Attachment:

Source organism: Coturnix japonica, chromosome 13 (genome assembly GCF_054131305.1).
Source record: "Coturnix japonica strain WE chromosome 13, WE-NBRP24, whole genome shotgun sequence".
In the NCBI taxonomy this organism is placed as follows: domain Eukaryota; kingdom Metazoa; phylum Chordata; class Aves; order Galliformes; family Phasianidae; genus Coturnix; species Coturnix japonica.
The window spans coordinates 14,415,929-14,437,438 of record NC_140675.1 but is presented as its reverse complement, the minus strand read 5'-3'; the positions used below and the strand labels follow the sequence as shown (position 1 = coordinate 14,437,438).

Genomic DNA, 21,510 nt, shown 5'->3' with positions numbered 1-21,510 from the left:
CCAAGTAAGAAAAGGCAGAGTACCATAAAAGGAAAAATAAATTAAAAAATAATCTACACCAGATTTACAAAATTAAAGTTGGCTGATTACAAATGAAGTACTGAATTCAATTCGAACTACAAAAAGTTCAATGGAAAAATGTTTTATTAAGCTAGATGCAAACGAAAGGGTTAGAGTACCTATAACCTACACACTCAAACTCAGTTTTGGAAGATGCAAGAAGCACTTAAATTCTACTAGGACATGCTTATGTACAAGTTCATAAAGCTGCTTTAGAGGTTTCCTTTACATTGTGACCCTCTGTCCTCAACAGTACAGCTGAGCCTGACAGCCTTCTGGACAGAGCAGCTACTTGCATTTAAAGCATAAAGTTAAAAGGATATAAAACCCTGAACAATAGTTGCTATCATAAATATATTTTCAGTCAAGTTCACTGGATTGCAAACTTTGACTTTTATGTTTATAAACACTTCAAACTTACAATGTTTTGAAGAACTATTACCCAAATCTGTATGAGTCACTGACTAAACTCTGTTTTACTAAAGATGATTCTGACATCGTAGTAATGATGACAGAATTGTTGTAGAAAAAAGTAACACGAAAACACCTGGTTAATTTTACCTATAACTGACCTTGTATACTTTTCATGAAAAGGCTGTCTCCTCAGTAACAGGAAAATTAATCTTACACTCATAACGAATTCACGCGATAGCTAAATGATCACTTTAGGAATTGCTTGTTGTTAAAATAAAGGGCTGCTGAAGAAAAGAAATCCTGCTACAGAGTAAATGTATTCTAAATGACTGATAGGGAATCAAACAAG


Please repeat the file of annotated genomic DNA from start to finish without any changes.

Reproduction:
Source organism: Coturnix japonica, chromosome 13 (genome assembly GCF_054131305.1).
Source record: "Coturnix japonica strain WE chromosome 13, WE-NBRP24, whole genome shotgun sequence".
In the NCBI taxonomy this organism is placed as follows: domain Eukaryota; kingdom Metazoa; phylum Chordata; class Aves; order Galliformes; family Phasianidae; genus Coturnix; species Coturnix japonica.
The window spans coordinates 14,415,929-14,437,438 of record NC_140675.1 but is presented as its reverse complement, the minus strand read 5'-3'; the positions used below and the strand labels follow the sequence as shown (position 1 = coordinate 14,437,438).

Genomic DNA, 21,510 nt, shown 5'->3' with positions numbered 1-21,510 from the left:
CCAAGTAAGAAAAGGCAGAGTACCATAAAAGGAAAAATAAATTAAAAAATAATCTACACCAGATTTACAAAATTAAAGTTGGCTGATTACAAATGAAGTACTGAATTCAATTCGAACTACAAAAAGTTCAATGGAAAAATGTTTTATTAAGCTAGATGCAAACGAAAGGGTTAGAGTACCTATAACCTACACACTCAAACTCAGTTTTGGAAGATGCAAGAAGCACTTAAATTCTACTAGGACATGCTTATGTACAAGTTCATAAAGCTGCTTTAGAGGTTTCCTTTACATTGTGACCCTCTGTCCTCAACAGTACAGCTGAGCCTGACAGCCTTCTGGACAGAGCAGCTACTTGCATTTAAAGCATAAAGTTAAAAGGATATAAAACCCTGAACAATAGTTGCTATCATAAATATATTTTCAGTCAAGTTCACTGGATTGCAAACTTTGACTTTTATGTTTATAAACACTTCAAACTTACAATGTTTTGAAGAACTATTACCCAAATCTGTATGAGTCACTGACTAAACTCTGTTTTACTAAAGATGATTCTGACATCGTAGTAATGATGACAGAATTGTTGTAGAAAAAAGTAACACGAAAACACCTGGTTAATTTTACCTATAACTGACCTTGTATACTTTTCATGAAAAGGCTGTCTCCTCAGTAACAGGAAAATTAATCTTACACTCATAACGAATTCACGCGATAGCTAAATGATCACTTTAGGAATTGCTTGTTGTTAAAATAAAGGGCTGCTGAAGAAAAGAAATCCTGCTACAGAGTAAATGTATTCTAAATGACTGATAGGGAATCAAACAAG